Proc. SPIE. 3809, Signal and Data Processing of Small Targets 1999
KEYWORDS: Target detection, Detection and tracking algorithms, Data storage, Image processing, Signal processing, Neodymium, Signal detection, Performance modeling, Atmospheric modeling, Systems modeling
Target detection and tracking is a subject of great value to the defence community. With the need to build better detection and tracking system comes the need to evaluate the performance of such systems. Performance evaluation not only aids the system user in selecting the appropriate system for the specific application, but can also aid the developer in building and improving systems. An earlier paper discussed using the Neyman-Pearson (NP) criterion for evaluating the performance of tracking systems. The NP criterion is especially appropriate for evaluating the performance of tracking systems where the culminating action is an event such as the queuing of another systems or the engagement of a target. In this paper, some of the issues that have arisen since the earlier paper are addressed. First, a review of the application of the NP criterion to tracker performance assessment is given including a statement on the statistical significance of the declaration threshold setting. Performance is evaluated by examining lists of track declarations generated by running the system under test on real scenes without targets and on real scenes with targets inserted at given target strengths. One of the difficulties with the NP method of tracker performance evaluation is the computation and data storage requirements for setting the track declaration threshold. The use of models for reducing these requirements is discussed.
In this paper, a method of testing combinations of image processing, track-before-detect, and track-after-detect algorithms is presented. It emphasizes false track confirmation rates and the time required to confirm true tracks whereas methods in the literature emphasize track purity and accuracy in estimating the target state. This method, which is an extension of the Neyman- Pearson criterion, yields a single performance measure, the expected time to confirm a true target track. The value of this method is in potential for component algorithm (spatial filter, track-before-detect, track-after-defect) tradeoff and track discriminant studies. Using it, one may quantitatively compare the effect of different spatial filters or different track discriminants, or the effect of using more computationally intensive track-after-detect algorithms and less computationally intensive track-before-detect algorithms.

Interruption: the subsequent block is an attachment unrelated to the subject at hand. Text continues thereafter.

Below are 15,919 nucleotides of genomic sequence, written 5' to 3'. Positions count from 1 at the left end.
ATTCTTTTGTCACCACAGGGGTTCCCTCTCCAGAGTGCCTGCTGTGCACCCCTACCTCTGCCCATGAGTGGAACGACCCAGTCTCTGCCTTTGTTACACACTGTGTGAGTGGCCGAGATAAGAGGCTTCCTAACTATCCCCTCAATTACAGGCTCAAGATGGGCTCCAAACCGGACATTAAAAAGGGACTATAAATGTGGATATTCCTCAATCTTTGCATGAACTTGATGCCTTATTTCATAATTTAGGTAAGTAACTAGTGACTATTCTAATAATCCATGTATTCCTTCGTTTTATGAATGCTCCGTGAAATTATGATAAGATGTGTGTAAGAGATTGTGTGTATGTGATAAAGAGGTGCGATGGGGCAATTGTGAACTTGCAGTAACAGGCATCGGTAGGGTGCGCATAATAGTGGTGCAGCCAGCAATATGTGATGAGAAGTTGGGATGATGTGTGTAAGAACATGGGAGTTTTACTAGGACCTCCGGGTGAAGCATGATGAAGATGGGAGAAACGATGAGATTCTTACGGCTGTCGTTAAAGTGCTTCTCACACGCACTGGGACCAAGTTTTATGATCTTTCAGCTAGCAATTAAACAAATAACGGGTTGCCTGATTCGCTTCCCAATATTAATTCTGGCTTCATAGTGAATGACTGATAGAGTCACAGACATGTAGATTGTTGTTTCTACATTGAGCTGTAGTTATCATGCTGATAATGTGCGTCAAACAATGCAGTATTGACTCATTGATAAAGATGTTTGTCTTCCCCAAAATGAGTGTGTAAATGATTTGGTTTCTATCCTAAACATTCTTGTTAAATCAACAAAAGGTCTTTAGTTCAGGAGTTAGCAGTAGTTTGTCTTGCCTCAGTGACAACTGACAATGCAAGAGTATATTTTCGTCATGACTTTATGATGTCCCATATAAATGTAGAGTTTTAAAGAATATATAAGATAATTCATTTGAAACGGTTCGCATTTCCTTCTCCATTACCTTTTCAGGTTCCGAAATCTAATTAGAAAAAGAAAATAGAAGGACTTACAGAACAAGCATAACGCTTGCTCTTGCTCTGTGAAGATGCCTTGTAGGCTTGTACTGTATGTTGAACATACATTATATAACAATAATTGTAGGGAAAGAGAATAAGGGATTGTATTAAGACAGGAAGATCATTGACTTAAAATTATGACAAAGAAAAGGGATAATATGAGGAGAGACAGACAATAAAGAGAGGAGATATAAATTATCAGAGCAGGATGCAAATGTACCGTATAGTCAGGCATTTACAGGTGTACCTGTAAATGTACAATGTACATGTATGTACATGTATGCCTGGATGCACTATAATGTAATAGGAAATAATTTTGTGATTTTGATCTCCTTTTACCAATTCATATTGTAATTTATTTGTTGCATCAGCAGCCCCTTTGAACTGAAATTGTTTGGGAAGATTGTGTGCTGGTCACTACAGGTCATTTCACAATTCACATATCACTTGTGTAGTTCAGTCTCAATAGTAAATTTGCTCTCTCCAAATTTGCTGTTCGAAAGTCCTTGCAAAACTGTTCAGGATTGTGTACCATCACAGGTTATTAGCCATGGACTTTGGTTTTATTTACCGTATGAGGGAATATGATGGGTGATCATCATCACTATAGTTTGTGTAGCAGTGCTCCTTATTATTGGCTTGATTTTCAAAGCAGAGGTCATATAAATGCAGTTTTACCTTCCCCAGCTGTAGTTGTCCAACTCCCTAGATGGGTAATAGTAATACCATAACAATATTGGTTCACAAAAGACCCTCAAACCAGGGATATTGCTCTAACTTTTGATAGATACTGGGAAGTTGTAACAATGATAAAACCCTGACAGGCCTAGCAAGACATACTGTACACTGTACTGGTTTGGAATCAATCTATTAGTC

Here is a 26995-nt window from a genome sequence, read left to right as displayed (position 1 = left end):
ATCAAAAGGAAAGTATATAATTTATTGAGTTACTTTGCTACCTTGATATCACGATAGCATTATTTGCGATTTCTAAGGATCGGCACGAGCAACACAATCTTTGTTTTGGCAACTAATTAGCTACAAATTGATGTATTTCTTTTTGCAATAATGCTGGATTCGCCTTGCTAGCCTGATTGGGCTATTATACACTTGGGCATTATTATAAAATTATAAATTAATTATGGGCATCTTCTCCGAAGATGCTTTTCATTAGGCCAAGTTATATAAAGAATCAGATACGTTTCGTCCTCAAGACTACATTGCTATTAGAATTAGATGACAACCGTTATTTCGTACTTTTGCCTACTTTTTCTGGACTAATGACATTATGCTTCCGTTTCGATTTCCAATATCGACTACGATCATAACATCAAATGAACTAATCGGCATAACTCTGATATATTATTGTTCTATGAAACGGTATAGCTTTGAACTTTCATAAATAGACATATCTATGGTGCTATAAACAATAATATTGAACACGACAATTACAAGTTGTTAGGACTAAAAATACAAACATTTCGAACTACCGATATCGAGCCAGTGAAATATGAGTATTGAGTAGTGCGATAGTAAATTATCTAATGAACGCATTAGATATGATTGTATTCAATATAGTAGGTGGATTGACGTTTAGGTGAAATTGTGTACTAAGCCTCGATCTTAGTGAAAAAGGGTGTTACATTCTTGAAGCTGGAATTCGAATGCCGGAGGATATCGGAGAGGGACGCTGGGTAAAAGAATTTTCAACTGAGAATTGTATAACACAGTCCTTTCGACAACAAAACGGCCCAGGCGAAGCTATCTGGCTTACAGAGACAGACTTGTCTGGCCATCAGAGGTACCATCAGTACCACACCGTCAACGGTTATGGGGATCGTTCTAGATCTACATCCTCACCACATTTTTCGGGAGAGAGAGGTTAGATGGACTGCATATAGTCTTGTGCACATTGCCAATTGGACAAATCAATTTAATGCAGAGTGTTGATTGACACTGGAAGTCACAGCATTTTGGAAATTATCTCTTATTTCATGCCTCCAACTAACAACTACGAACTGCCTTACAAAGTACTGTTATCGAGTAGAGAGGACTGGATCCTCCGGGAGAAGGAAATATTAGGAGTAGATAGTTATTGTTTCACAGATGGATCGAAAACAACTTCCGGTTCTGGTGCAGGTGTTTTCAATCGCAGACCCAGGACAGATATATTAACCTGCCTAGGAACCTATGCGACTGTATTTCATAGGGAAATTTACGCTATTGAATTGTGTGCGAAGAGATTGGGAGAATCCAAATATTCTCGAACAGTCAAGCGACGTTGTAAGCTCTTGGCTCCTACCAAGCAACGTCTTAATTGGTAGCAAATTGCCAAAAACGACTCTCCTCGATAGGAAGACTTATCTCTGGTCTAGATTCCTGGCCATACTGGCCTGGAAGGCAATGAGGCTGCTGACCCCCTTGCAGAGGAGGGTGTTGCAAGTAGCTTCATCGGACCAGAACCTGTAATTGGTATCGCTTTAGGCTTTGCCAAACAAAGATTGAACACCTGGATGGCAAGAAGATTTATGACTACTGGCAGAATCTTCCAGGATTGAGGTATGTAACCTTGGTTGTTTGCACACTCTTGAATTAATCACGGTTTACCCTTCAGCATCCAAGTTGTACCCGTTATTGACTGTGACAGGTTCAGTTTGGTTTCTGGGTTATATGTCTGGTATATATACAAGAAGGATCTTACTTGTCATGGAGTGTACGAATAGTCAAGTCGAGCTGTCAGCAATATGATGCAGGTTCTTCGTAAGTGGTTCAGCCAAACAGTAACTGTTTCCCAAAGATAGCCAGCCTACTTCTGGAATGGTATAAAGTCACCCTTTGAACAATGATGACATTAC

Recently several authors have investigated the use of parametric families of linear filters for discrete frequency estimation. The proposed methods are similar in that they use iterative filtering procedures for estimating the frequencies of underlying periodic components embedded in noise. In this paper we combine parametric filtering with a contraction mapping principle to recursively estimate the frequencies of discrete spectral components. By incorporating the contraction mapping idea with parametric filtering a fundamental property is determined which when satisfied, guarantees the convergence of the iterative procedure. Several examples are provided which illustrate the method.
This paper presents a comparative performance evaluation of three signal processing architectures for the point-target detection problem in infrared surveillance systems. The comparison involves an adaptive linear spatial filter of the least-mean-square (LMS) type, with a median subtraction filter, and a morphological based processor. The median and morphological filters are nonlinear operators that are based on the order-statistics of the input samples. The three architectures are exercised, via computer simulation, against real deterministic data sets comprising a range of horizon backgrounds. Receiver operating characteristic (ROC) curves are presented and provide a quantitative measure for the performance comparison. Some advantages and disadvantages of each filter type are indicated, with recommendations for a hybrid architecture which incorporates the different filtering schemes.